Please note that this session was withdrawn and is no longer available in the respective programme. This withdrawal might have been the result of a merge with another session.

CR4.4

The study of rapid permafrost degradation features such as thaw slumps on river shores, sea coasts and slopes in High Latitudes have increased in recent years with accelerated permafrost thaw, tundra and taiga fires and thermo-erosion driven by ongoing Arctic warming. Furthermore, thaw slumps measuring several hundred meter wide and several decameters deep known as ‘megaslumps’ have been identified in Siberia and Canada and introduced to the scientific literature within the last decade. The combination of thermal and erosional processes in ice-rich permafrost terrain promotes the release of organic matter, nutrients and trace elements into riverine and marine systems that certainly alters food webs and biogeochemical cycling. Ongoing research focuses (1) on modern thaw slumps dynamics monitored by onsite and remote sensing as well as geophysical methods, (2) on quality and quantity of released material and its impact on adjacent ecosystems, and (3) on still preserved Quaternary inventories of fossil organic matter and ground ice that are accessible in thaw slump headwalls. The session seeks to combine these main research directions to promote interdisciplinary approaches within the field of permafrost research.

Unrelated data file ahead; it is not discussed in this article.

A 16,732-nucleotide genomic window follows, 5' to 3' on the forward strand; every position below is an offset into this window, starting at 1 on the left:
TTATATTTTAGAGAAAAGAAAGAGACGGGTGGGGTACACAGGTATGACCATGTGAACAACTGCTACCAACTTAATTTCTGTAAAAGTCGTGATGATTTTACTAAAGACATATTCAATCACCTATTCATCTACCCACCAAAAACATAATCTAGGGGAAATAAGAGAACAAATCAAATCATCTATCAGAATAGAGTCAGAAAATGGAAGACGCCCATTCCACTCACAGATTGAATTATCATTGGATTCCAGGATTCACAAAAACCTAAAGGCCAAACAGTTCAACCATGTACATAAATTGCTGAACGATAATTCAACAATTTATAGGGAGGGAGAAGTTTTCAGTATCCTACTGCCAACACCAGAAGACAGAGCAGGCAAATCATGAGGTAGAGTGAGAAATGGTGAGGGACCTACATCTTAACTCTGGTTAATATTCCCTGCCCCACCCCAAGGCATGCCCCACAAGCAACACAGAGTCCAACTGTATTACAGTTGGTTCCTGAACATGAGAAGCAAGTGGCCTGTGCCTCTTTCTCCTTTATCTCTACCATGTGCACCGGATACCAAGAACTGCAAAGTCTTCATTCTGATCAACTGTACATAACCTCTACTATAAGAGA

We are happy to confirm solicited presentations by Steve Kokelj (Northwest Territories Geological Survey) and George Tanski (Vrije Universiteit Amsterdam).

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Convener: Sebastian Wetterich | Co-conveners: Alexander Kizyakov, Thomas Opel, Trevor Porter, Melissa Ward JonesECSECS

The study of rapid permafrost degradation features such as thaw slumps on river shores, sea coasts and slopes in High Latitudes have increased in recent years with accelerated permafrost thaw, tundra and taiga fires and thermo-erosion driven by ongoing Arctic warming. Furthermore, thaw slumps measuring several hundred meter wide and several decameters deep known as ‘megaslumps’ have been identified in Siberia and Canada and introduced to the scientific literature within the last decade. The combination of thermal and erosional processes in ice-rich permafrost terrain promotes the release of organic matter, nutrients and trace elements into riverine and marine systems that certainly alters food webs and biogeochemical cycling. Ongoing research focuses (1) on modern thaw slumps dynamics monitored by onsite and remote sensing as well as geophysical methods, (2) on quality and quantity of released material and its impact on adjacent ecosystems, and (3) on still preserved Quaternary inventories of fossil organic matter and ground ice that are accessible in thaw slump headwalls. The session seeks to combine these main research directions to promote interdisciplinary approaches within the field of permafrost research.

We are happy to confirm solicited presentations by Steve Kokelj (Northwest Territories Geological Survey) and George Tanski (Vrije Universiteit Amsterdam).